Can I repay credit card debt early? |

A simples guide

Can I repay credit card debt early?

Us Brits made 273 million purchases with our credit cards in 2015, spending around £16 billion – which is a lot by anyone’s standards. So most of us aren’t strangers to repaying credit card debt, but what exactly are the rules when it comes to paying off your bill in monthly instalments or altogether?

Minimum payments

When you get your credit card bill, you’ll be shown the amount you’ve spent in total that month. You’ll also be given a ‘minimum payment’ option – this is the smallest amount of money that you have to pay by the date given. Paying the minimum will mean you won’t get hit by late or non-payment fees but you’ll pay interest on any outstanding balance.

The only exception is if you’ve opted for a credit card that has a 0% interest period – in which case paying off the minimum each month means you won’t incur any interest charges on your balance transfer, purchases or both depending on your card - every budgeters dream. However, if you do miss a minimum monthly repayment then you might find your 0% interest benefits taken away.

Can I repay credit card debt early?

Are there time limits on credit card repayments?

In a word – yes. Your credit card statement will show you the date by which you need to pay the minimum or whole month’s payment (whichever you choose). You should always meet this deadline because if not, then you could face costly fines.

If your credit card has a 0% interest feature, then chances are it’s an introductory offer for a limited time – such as a year. If this is the case then you’ll need to be prepared to pay off your credit card in full before that offer ends, otherwise you’ll start being charged interest on anything remaining.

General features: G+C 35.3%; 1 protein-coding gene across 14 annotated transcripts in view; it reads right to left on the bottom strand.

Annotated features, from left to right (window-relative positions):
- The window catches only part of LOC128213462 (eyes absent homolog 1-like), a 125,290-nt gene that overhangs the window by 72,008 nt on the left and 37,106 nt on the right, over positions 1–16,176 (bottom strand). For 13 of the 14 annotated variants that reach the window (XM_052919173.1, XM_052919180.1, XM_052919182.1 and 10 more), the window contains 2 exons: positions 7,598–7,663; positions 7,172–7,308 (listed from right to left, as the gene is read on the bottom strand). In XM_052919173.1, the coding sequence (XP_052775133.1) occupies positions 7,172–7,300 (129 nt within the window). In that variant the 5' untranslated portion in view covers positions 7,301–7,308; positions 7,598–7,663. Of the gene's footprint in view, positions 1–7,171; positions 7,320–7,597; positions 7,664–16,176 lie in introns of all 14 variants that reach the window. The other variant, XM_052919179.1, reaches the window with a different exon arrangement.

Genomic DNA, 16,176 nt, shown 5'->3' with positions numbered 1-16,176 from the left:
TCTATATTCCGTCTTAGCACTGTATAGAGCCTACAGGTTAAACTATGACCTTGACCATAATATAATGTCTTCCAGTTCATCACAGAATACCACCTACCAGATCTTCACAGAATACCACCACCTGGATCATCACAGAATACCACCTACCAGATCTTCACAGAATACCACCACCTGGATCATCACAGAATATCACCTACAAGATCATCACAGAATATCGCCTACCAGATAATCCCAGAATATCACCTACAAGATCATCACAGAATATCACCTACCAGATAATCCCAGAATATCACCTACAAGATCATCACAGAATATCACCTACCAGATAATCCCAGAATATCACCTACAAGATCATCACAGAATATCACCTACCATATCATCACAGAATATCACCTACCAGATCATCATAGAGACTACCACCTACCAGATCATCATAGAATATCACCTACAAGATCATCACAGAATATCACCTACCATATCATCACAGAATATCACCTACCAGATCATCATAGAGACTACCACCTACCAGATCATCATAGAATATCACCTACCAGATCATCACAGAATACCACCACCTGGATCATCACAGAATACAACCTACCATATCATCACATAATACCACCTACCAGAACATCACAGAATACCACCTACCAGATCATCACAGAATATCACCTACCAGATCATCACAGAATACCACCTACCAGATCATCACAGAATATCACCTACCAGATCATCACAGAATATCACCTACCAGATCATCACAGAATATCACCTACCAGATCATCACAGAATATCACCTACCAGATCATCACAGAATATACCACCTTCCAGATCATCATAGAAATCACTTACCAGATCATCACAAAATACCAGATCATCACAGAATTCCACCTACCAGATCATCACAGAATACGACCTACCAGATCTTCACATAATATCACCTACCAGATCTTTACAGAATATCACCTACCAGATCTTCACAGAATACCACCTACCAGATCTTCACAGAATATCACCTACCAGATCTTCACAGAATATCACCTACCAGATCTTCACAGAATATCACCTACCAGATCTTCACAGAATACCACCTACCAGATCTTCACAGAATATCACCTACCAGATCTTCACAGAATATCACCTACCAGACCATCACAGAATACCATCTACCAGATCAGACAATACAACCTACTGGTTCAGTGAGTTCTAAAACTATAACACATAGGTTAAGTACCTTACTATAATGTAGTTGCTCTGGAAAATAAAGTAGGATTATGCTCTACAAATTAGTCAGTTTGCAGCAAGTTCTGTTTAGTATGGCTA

The other type is a credit card with ‘revolving credit’. All this means is that you have a credit limit that you can’t go over, if you do reach that limit then you have to pay off some of your debt to lower the balance, once you’ve done that you can carry on spending up to your limit again.

Will I get charged for paying my credit card off early?

Technically, no you won’t. With a credit card you can pay as much off when you want – you just have to make sure you meet the minimum payments each month by the date shown on your bill. However, it can be easy to fall into the trap of paying too early and being charged a late fee for doing so – clear as mud right?

So, for example, let’s say you receive your credit card statement asking you to make payment by the 28th June and you pay off the minimum amount owed on the 20th – so far so good. But on the 27th, you feel a bit flush and decide to pay off a bit more of your credit card so that you don’t need to worry about it for July.

But then a bit later down the line, you find that you’re hit by a late payment fine even though as far as you’re concerned you made July’s payment early – unfair! But the key point here is that the payment due date for June was the 28th of that month – you made two payments before the 28th remember? Which means that both those payments go towards June’s bill and not July’s. So as far as the credit card company is concerned, you overpaid in June (well done) but didn’t cough up in July (oops).

This sort of well-meaning miscalculation will result in a late fee and if you do it too often you could find your credit facility benefits curbed. If you did want to make an ‘early’ July payment, you should’ve waited until after the payment due date for June had been and gone – so if you’d made payment any time after the 28th June in this case, you’d have been ok.

Getting a credit card to suit you

There’s no doubt that a credit card is a handy companion to have in your wallet, it’s easy to use and you’re in control of managing your own debt. To find your best match, just comparethemarket, tell us what features you’re looking for and we’ll do the searching for you. But before you get carried away and start booking loads of holidays, it’s worth exercising a little bit of caution and just making sure you keep on top of payments – otherwise you’ll find it impacts on your credit score.

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